Indiana is close to becoming the next state with legal sports betting.
A revised bill, HB 1015, passed the Indiana legislature on Wednesday and as of Thursday morning it awaited only a signature from Gov. Eric Holcomb to become law.
The process for passing a betting bill in Indiana has been arduous.
On Monday, the Indiana Conference Committee met to vote on Bill S 552.
During this year's session, the two Indiana chambers passed conflicting versions of the bill and since the Senate had refused, that put S 552 in the conference committee.
The bill’s sponsor, state Sen. Mark Messmer, made it known that statewide mobile betting was added to the final provisions, and indeed the bill which passed Wednesday included mobile betting.
The Indiana General Assembly bill states, in part: "Authorizes sports wagering at riverboats, racinos, a Vigo County casino, and satellite facilities. Provides for the administration and conduct of sports wagering."
The Indiana bill includes an array of provisions which features new casinos pending construction in Terre Haute and Gary.
The previous vote was passed on casino sites being the lone host of Indiana’s legal sports gambling. However, Messmer said the move to expand to mobile options, off the table until recently, had been agreed upon after the Monday meeting. The mobile provisions are key because the most successful sports betting measures, most notably in New Jersey, include mobile options.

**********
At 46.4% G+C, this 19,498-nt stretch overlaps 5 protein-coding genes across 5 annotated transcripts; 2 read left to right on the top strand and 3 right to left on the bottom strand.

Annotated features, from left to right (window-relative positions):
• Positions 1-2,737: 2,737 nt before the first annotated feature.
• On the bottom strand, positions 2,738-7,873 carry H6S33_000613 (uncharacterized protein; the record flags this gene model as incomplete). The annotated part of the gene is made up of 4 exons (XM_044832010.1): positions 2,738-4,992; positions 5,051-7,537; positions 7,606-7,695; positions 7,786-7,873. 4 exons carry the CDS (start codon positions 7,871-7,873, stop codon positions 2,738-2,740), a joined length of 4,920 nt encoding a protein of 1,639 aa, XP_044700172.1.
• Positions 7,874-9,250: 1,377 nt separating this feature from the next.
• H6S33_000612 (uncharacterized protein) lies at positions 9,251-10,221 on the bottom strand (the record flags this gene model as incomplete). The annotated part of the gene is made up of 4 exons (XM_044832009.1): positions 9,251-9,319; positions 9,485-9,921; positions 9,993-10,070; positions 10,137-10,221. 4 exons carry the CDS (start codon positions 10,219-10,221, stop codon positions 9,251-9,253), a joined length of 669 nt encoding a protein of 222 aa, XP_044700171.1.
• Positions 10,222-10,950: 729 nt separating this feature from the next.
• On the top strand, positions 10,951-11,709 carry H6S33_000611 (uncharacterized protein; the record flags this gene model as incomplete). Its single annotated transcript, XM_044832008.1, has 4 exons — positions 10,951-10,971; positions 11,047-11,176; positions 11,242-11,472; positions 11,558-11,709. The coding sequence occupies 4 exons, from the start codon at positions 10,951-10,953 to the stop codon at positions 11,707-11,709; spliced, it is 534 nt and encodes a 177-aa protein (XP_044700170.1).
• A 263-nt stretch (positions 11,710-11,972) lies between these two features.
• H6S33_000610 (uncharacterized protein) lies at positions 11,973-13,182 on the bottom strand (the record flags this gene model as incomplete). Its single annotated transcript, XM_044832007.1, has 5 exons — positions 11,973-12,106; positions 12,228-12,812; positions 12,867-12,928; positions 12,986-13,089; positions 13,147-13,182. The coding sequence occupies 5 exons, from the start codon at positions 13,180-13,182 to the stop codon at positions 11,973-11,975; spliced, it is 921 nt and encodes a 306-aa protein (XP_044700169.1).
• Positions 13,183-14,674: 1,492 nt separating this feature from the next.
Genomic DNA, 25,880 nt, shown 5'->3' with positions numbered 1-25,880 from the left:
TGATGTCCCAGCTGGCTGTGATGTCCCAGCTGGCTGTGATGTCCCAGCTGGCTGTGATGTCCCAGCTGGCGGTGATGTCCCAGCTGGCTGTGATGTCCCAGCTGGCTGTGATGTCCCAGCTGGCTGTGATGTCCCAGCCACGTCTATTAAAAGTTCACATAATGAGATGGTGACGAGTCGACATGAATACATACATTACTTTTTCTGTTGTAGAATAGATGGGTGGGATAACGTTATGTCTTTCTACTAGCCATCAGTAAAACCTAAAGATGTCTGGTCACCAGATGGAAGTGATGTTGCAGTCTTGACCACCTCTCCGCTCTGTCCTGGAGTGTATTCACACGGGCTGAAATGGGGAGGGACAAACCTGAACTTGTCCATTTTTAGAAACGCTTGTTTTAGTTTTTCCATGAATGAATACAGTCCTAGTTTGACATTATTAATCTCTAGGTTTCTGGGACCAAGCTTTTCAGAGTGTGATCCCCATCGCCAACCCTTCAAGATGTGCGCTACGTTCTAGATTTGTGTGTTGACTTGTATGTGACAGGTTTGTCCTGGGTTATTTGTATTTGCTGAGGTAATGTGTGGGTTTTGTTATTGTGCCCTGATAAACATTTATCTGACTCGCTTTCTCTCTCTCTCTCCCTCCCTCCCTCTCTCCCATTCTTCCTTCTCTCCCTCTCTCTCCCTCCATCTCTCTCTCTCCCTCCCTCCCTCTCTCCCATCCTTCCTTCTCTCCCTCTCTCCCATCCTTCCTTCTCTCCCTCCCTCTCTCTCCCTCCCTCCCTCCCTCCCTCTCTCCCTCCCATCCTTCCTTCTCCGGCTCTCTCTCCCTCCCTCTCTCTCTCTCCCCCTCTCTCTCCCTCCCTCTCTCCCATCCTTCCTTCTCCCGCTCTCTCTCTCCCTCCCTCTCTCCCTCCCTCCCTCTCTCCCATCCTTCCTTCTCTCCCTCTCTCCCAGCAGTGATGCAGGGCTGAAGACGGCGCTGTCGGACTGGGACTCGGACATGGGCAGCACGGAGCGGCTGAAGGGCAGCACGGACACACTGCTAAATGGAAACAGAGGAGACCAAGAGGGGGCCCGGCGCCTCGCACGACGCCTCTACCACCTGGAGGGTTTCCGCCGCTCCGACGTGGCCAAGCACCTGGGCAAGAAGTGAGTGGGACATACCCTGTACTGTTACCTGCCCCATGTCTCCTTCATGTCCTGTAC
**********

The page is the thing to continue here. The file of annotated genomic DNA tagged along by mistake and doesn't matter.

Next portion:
"If you have sports betting without a mobile app platform, you don't really have a very usable tool," Messmer told the Associated Press.
The Indiana Gaming Commission (IGC) would set regulations and start the process to approve the casinos for legal sports betting by July 1.
"They were optimistic they could have rules ready in time for the NFL season," Messmer said.
The new Terre Haute casino will be a popular bidding process for its new operator, which hasn’t been selected. Also, the new owner of the Gary casinos will move its spot on Lake Michigan as a casino boat to a regular casino near I-80 and I-94 in the heart of the city.
Plus two horse track casinos in centrally located Anderson and Shelbyville could see legal table games with dealers in house by next spring or summer.
Lastly, two Majestic Star Casino boats in Gary, being bought by Spectacle Entertainment, will have to spend a minimum of $150 million on a brand new casino in town and a $20 million fee from the state to make the move. The new spot will have space for 200 rooms in its hotel.
All in all, Indiana is squeezing out what power and leverage it has to get legal sports betting done. With mobile options and an influx of casinos in the state, Indiana looks likely to shake off its initial setbacks and get a sports betting law passed.